‘I’m going to go out and glorify God’s name’: the Christian athletes at the Rio Olympics




Novak Djokovic and Usain Bolt are among the Christian athletes competing this month

Olympic swimmer Katie Ledecky revealed earlier this week that she says the Hail Mary before a race. With the Olympics opening ceremony taking place tonight, here are a few other competing athletes where prayer or faith is an important part of their lives.

Usain Bolt

The 29-year-old sprinter, commonly described as the fastest man in the world, crosses himself and offers silent prayers before every race.

The 6’5 man machine, whose full name is Usain St. Leo Bolt, will be competing in the men’s 100m, 200m and 4x100m relay. After winning the 200m in 2012, he tweeted: “I want to thank God for everything he has done for me.”

Novak Djokovic

The Serbian tennis player is currently world No. 1 in men’s singles, and favourite to win gold in Rio, with odds of 10/11. Although Djokovic is a member of the Serbian Orthodox Christian Church, he is reticent about religion in interviews, only going so far as to describe himself as a “person of faith”, in an interview with the Guardian in 2014, and will say a prayer to give thanks before each meal.

The tennis player at Rio with the most assured religious credentials might be Martin del Potro. The Argentinian and former world No. 4 met Pope Francis in 2013, gifting him the racquet he used to defeat Roger Federer in the 2009 US Open final.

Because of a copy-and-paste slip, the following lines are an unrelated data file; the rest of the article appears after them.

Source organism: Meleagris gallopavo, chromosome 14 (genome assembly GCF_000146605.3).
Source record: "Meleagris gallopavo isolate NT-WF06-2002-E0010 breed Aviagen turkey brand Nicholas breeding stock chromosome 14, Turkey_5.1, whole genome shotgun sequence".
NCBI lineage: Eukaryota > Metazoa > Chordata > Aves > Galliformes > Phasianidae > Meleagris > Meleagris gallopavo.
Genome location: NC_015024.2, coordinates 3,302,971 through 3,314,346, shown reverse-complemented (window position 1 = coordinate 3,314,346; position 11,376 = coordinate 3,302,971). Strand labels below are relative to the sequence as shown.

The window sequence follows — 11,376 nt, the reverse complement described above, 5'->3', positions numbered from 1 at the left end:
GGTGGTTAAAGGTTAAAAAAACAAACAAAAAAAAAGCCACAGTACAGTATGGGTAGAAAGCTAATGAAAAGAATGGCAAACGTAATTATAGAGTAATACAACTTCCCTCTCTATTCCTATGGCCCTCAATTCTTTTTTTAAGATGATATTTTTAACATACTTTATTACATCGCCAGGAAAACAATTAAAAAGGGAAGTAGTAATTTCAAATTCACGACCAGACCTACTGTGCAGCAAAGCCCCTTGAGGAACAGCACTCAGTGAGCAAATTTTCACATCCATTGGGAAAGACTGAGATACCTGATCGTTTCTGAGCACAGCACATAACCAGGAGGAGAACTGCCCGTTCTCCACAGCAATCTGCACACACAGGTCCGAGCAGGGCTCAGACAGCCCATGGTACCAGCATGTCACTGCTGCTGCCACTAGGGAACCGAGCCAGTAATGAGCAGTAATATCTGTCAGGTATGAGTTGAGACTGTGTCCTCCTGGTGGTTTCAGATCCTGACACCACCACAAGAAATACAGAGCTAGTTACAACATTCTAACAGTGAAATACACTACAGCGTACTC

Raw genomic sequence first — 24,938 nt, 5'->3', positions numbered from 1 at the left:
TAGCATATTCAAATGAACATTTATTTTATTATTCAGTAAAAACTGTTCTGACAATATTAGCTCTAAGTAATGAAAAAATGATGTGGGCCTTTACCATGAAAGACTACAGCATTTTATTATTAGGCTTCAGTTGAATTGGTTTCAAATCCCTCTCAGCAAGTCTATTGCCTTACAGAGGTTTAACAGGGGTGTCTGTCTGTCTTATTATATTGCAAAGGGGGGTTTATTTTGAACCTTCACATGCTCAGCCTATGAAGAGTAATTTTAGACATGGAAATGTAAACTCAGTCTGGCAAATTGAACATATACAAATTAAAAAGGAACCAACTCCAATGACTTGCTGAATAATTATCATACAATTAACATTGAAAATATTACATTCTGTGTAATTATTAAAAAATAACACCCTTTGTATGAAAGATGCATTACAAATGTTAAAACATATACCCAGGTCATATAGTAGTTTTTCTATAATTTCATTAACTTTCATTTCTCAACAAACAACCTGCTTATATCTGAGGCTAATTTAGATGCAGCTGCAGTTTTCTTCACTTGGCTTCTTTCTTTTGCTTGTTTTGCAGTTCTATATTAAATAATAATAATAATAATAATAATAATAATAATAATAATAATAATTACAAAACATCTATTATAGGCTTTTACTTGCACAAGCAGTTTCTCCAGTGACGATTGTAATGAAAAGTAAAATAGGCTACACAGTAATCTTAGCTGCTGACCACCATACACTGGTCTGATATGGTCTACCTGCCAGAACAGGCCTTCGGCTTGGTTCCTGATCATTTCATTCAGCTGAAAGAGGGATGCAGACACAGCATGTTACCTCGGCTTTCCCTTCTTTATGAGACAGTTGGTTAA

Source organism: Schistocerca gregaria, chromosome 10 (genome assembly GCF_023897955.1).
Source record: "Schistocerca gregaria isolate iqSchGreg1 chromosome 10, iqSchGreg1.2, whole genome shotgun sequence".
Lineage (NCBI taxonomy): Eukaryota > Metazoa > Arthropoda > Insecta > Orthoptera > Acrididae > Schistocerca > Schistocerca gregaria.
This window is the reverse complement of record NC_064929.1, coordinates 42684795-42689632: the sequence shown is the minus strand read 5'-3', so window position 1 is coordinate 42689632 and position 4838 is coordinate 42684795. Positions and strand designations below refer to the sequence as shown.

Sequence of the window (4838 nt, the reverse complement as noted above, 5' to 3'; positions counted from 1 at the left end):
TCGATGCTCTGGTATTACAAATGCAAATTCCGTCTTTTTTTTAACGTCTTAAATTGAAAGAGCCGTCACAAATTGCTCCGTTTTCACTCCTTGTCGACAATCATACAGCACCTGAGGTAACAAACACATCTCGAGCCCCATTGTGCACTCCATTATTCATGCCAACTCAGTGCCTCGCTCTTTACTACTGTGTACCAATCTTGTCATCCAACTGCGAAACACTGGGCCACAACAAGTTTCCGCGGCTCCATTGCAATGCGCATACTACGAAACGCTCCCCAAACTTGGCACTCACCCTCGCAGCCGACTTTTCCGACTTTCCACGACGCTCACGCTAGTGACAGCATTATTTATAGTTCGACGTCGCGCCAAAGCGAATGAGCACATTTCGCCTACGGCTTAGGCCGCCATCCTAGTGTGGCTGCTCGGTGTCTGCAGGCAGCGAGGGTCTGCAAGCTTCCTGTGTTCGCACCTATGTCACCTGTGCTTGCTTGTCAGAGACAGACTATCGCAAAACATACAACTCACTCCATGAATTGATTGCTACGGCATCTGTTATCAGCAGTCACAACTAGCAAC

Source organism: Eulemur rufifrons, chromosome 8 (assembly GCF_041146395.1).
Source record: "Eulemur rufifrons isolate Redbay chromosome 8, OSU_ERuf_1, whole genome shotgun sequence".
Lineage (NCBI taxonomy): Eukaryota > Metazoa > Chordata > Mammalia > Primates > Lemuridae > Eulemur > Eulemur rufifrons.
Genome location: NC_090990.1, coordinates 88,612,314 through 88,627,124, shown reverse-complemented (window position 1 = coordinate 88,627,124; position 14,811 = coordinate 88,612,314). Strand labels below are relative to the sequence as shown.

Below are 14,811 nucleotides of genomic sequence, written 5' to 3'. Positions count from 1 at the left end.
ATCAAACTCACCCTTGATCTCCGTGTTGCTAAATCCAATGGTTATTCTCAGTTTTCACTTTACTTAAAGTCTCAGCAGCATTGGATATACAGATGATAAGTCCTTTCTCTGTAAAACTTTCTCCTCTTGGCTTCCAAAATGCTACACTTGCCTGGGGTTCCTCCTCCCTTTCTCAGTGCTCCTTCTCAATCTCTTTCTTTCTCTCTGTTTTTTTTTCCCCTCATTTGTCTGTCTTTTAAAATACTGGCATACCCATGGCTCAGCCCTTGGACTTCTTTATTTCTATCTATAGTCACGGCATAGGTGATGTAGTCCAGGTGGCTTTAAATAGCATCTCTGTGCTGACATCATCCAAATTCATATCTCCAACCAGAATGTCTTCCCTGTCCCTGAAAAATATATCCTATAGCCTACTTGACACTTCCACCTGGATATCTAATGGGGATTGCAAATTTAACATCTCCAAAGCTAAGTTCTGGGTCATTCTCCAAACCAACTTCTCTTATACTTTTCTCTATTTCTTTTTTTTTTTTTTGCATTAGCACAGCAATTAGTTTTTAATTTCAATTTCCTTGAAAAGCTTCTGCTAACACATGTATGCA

Gabby Douglas

The US gymnast will be returning to the Olympics at Rio after winning the gold medal as individual all-around champion in 2012, at the age of just 16. The diminutive champion (she is 4’11) trains to Christian music, and has talked about her faith in the past, saying: “God has given me this amazing God-given talent, so I’m going to go out and glorify His name.”

David Boudia

Boudia is an American diver who won gold in the 10-metre platform dive at the last Olympics, and will compete in the same event at Rio. In March, he told NBC Olympics: “I always listen to the same song and prayer before every event.”

The 27-year-old was brought up Catholic, and started reading the Bible regularly when at college. Talking about his faith in relation to sport, he said: “I approach the practices and the competitions the same. I’m at peace when I’m doing those things and it’s for God and His glory.”





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